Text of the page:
The Brittney Griner trade deal leaves wrongfully arrested Americans Mark Fogel and Paul Whelan in limbo.

News of WNBA player Brittney Griner’s release from Russian custody has raised questions and concerns about the US’s negotiating policy as other US citizens, including Paul Whelan and Mark Fogel, remain in Russia.

“Like Brittney’s family, Mark’s family knows the horrors of their loved one being detained in a foreign country, unfairly tried despite all legal efforts, and sentenced to an unjustified length of time during the worst diplomatic relations between Russia and America in decades. “said Sasha Phillips, an attorney for Mark Fogel’s family. According to her, “they are happy to have Brittney back and encouraged that her freedom was secured through diplomatic efforts.”

Fogel was arrested in August 2021 for trying to enter Russia with half an ounce of medical marijuana prescribed for chronic pain in the United States. After an interminable wait for trial, Fogel pleaded guilty to 14 years in prison for drug possession. The Russian authorities sent him to a hard labor colony, at which time his family lost track of him. U.S. officials said Fogel was not considered “wrongfully detained” and therefore was not eligible for prisoner swaps without explanation.

Fogel’s attorney said the family is “disappointed that Mark will remain in Russia to serve an extreme sentence for possession of less than an ounce of medical marijuana.” “The family is also disappointed that Mark, along with Paul Whelan, was not mentioned during President Biden’s press conference when he promised to bring home other Americans who have been wrongfully detained.”


US authorities released Griner 10 months after Russian police arrested him on drug possession charges for vape cartridges containing cannabis-derived oils. His arrest, which occurred just weeks before the invasion of Ukraine, was a “celebrity” as the Biden administration made a major effort to secure his release. Biden announced Griner’s release in a tweet that included photos of him in the Oval Office with Vice President Kamala Harris and Griner’s wife, Cheryl Griner, saying, “He’s safe. He’s on a plane. He’s going home.”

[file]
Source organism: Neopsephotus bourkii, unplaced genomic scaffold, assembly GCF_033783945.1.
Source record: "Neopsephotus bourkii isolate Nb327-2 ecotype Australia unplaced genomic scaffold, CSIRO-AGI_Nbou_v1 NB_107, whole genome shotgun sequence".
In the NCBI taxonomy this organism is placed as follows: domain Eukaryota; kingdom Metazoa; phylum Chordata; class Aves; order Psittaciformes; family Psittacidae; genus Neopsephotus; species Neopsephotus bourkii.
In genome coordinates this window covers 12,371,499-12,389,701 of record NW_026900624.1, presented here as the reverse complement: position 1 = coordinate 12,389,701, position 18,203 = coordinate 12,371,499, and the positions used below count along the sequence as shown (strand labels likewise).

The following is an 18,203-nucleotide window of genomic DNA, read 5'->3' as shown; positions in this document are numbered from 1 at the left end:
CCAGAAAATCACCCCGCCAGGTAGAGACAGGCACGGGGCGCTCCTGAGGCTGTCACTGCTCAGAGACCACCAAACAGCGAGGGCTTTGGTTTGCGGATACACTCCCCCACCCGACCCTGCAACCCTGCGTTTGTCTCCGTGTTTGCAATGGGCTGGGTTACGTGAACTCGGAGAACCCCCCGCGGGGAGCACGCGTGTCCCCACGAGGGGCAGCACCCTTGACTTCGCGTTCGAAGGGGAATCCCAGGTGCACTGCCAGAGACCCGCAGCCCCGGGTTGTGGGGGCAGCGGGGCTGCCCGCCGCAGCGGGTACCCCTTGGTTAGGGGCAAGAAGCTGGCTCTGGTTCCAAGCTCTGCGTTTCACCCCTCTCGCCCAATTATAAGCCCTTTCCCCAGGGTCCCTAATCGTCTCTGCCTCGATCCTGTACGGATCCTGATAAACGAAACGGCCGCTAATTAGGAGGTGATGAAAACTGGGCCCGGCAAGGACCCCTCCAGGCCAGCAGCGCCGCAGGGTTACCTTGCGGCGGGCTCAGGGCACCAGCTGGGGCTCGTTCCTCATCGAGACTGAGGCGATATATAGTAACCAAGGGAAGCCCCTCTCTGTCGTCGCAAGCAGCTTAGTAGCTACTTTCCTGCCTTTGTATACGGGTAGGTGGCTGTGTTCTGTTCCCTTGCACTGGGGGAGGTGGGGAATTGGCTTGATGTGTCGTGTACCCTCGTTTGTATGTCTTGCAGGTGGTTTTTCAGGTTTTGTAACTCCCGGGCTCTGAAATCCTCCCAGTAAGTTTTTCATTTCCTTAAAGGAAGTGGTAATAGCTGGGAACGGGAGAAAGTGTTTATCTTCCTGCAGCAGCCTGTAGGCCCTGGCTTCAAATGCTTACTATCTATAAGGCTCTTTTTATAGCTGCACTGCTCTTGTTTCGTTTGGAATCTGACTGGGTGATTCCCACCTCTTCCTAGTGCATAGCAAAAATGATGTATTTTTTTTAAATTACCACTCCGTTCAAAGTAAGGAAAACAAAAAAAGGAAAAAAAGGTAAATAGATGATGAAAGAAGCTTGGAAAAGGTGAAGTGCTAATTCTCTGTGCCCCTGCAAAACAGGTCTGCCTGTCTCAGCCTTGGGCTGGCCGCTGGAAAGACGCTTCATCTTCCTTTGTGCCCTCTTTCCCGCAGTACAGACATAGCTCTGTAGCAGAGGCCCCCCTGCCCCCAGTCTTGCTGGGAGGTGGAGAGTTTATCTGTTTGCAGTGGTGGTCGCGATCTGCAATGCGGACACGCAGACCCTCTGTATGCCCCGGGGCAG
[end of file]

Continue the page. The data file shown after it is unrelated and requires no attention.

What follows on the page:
The Fogel family is happy to see Griner “free, safe and on his way to be reunited with his family,” Phillips said, hoping the success of Griner’s release will give “a boost” to the U.S. other Americans, including Mark Fogel.

“This is very important as Mark’s health continues to deteriorate without the medical attention he needs for his condition – Mark has a significant medical history of spinal disease which requires constant monitoring, regular doctor visits and access to appropriate emergency services requires,” explained Philips.

Left to right: Mark Fogel, Brittney Griner, Paul Whelan
(Photo courtesy/Getty Images)

However, Griner’s release came at the cost of Victor Booth, a Russian prisoner known as the “Merchant of Death.” Authorities finally arrested Booth in 2008 in a joint operation between US authorities, Interpol and the Kingdom of Thailand. Bout worked as an arms dealer, sometimes supplying both sides of the conflict to make money. Some critics say Griner’s trade for Bout was extremely ambiguous, painting a dangerous picture for Russia and other countries, which may see celebrities arrested on trumped-up charges as perfect bargaining chips for valuable political prisoners.

Rep. Guy Reschenthaler, R-PA, worked with the State Department to secure Fogel’s release and lamented that the Pittsburgh native was not mentioned by the Biden administration when discussing Griner’s release. He called it “ridiculous” that the U.S. ended Griner’s “one-on-one” trade with Bout and that the U.S. had “lost all leverage” in other deals while dealing with Bout’s alleged crimes.